Recollections and reflections

Reminiscences, Rafi Ahmad Kidwai

I first came in contact with Subhas Bose in 1923 at Delhi when the Congress was divided into two groups over the question of what was known as 'Council Entry.'...Subhas Babu, as the favourite lieutenant of Deshabandhu, was playing a prominent part in the controversy. more>>

Another very important point to be noted in connection with the growth of Indo-British trade is that it has more or less kept pace with the progress of the foreign trade of Great Britain. This means that while the United Kingdom declined in her relative importance in India's foreign trade, India fully retained hers in Great Britain. Indeed till the outbreak of the last war, India was actually gaining in her relative importance, the growth of Indo-British trade being ahead of that of Britain's total trade. Since then, India slightly declined in her position, the subsequent developments in the United Kingdom's foreign trade being a little quicker than those with India. On the whole, the percentage share of India in Britain's trade remained more or less the same, while her percentage share in India's trade was continuously on the decline. It is, therefore, important to note in connection with the prospects of British trade in India that the United Kingdom showed as much progress in her trade with India as with other countries. The contrast is indeed striking. The following are the corroborative index numbers:

        Total trade
of U.K.    Indo-British
Average    1875-79    100    100
Average    1885-89    104    144
Average    1895-99    121    141
Average    1905-09    178    210
Average    1910-13    208    265
Average    1914-18    301    270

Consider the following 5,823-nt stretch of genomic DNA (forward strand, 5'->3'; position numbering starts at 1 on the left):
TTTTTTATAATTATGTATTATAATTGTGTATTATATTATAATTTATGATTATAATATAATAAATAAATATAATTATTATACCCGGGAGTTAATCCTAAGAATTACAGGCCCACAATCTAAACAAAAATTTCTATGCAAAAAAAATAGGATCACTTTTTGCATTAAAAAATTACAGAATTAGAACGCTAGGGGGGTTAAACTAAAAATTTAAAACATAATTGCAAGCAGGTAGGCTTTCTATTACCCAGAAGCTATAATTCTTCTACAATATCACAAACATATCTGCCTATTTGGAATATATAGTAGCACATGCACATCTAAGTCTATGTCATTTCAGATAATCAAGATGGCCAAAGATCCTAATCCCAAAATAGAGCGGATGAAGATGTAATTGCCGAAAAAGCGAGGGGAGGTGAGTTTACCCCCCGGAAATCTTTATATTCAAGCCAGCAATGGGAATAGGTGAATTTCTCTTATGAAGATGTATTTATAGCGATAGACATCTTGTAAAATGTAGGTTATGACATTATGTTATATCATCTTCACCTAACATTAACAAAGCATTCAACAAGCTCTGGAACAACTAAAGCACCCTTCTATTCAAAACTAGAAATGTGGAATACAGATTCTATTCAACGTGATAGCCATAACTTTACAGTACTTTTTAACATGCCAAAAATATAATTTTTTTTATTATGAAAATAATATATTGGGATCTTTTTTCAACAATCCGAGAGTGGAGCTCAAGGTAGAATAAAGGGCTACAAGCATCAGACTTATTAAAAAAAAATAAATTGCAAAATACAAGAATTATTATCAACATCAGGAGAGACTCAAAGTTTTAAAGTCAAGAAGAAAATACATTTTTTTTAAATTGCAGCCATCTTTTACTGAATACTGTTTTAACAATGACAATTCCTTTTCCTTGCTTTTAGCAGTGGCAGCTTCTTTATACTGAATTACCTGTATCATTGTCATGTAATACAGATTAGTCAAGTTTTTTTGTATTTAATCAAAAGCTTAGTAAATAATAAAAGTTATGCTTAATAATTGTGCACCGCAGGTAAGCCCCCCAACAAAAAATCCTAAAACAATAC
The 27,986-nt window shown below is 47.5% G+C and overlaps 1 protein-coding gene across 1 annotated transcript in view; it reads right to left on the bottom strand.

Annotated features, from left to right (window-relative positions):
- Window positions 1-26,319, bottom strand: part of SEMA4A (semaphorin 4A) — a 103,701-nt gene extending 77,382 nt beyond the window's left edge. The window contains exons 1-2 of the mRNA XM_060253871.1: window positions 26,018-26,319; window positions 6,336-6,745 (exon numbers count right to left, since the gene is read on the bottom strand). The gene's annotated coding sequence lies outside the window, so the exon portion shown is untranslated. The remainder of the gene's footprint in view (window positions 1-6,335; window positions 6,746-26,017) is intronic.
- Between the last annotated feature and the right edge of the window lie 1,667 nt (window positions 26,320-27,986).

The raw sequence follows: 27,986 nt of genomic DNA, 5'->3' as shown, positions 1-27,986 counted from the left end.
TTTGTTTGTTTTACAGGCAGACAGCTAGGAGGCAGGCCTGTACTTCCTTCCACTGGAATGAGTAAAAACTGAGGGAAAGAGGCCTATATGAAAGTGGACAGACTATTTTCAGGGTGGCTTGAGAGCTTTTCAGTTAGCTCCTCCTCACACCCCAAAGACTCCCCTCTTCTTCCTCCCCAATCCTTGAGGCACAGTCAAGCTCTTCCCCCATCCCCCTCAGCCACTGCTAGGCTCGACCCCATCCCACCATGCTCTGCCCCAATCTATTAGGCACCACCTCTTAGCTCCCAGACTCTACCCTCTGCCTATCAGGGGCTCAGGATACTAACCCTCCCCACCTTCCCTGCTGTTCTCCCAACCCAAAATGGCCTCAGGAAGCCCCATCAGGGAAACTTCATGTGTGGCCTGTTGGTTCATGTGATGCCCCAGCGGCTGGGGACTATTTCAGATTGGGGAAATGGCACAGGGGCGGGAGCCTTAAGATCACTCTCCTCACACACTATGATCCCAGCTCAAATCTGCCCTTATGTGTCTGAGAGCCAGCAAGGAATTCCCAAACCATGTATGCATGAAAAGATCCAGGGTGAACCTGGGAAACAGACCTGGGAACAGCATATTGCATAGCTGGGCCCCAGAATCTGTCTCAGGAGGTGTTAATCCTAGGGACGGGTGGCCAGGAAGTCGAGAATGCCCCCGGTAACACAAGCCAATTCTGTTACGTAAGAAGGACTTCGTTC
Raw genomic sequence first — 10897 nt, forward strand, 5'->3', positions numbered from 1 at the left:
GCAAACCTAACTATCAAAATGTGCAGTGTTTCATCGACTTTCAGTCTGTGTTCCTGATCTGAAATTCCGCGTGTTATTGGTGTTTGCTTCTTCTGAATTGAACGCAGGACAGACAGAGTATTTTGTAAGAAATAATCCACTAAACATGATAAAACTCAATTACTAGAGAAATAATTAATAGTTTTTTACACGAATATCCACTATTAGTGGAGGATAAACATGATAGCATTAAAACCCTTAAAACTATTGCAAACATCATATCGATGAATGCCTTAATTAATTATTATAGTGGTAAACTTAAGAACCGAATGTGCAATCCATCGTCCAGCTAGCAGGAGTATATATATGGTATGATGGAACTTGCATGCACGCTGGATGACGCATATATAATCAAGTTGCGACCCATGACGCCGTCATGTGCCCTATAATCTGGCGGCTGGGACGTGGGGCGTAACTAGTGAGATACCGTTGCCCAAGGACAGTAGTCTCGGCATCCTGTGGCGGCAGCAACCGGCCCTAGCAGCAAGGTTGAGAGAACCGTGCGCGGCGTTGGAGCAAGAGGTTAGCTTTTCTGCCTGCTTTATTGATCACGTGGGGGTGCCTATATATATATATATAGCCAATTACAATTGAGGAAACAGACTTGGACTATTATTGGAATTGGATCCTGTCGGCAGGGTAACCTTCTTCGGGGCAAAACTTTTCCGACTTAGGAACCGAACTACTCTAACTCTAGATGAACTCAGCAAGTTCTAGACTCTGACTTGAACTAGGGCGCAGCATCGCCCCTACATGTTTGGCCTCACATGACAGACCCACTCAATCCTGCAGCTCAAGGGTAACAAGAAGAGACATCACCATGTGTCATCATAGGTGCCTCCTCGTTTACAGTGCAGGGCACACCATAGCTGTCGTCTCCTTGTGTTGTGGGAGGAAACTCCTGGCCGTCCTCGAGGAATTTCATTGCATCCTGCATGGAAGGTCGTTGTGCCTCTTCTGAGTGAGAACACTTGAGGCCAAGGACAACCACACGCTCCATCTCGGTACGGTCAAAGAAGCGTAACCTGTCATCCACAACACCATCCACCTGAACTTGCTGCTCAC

Year    1920    585    428
Year    1921    322    327
Year    1925    388    326

Regarding the percentage share of India in Britain's total trade, it should be observed that India occupies no such eminent position as the United Kingdom does in India. Indo-British trade represents only a fraction of Britain's total trade. It is true that as a consumer of British goods, India occupies the foremost place; but while these represent about 50 per cent of our total imports, they scarcely amount to 12 per cent of Britain's total exports. The same is the case with Britain as a consumer of Indian goods. Thus, while the share of the United Kingdom in our export trade amounted to 25.5 per cent, in 1924-25, India's share in Britain's import trade amounted to only 5.7 per cent in 1924.

The following figures bring out more clearly the position India occupies in the foreign trade of Great Britain:

Year 1924: Value in Millions of £
Exports from U.K. to        Import into U.K. from   
India    90.6    U.S.A.    222.6
Australia    60.7    Argentina    75.2
U.S.A.    53.8    India    65.1
Germany    42.6    Canada    62.7

Considered as a whole, during the year 1924, India's share in the total trade of the United Kingdom was only 8 per cent, while Britain's share in that of India was as much as 36 per cent.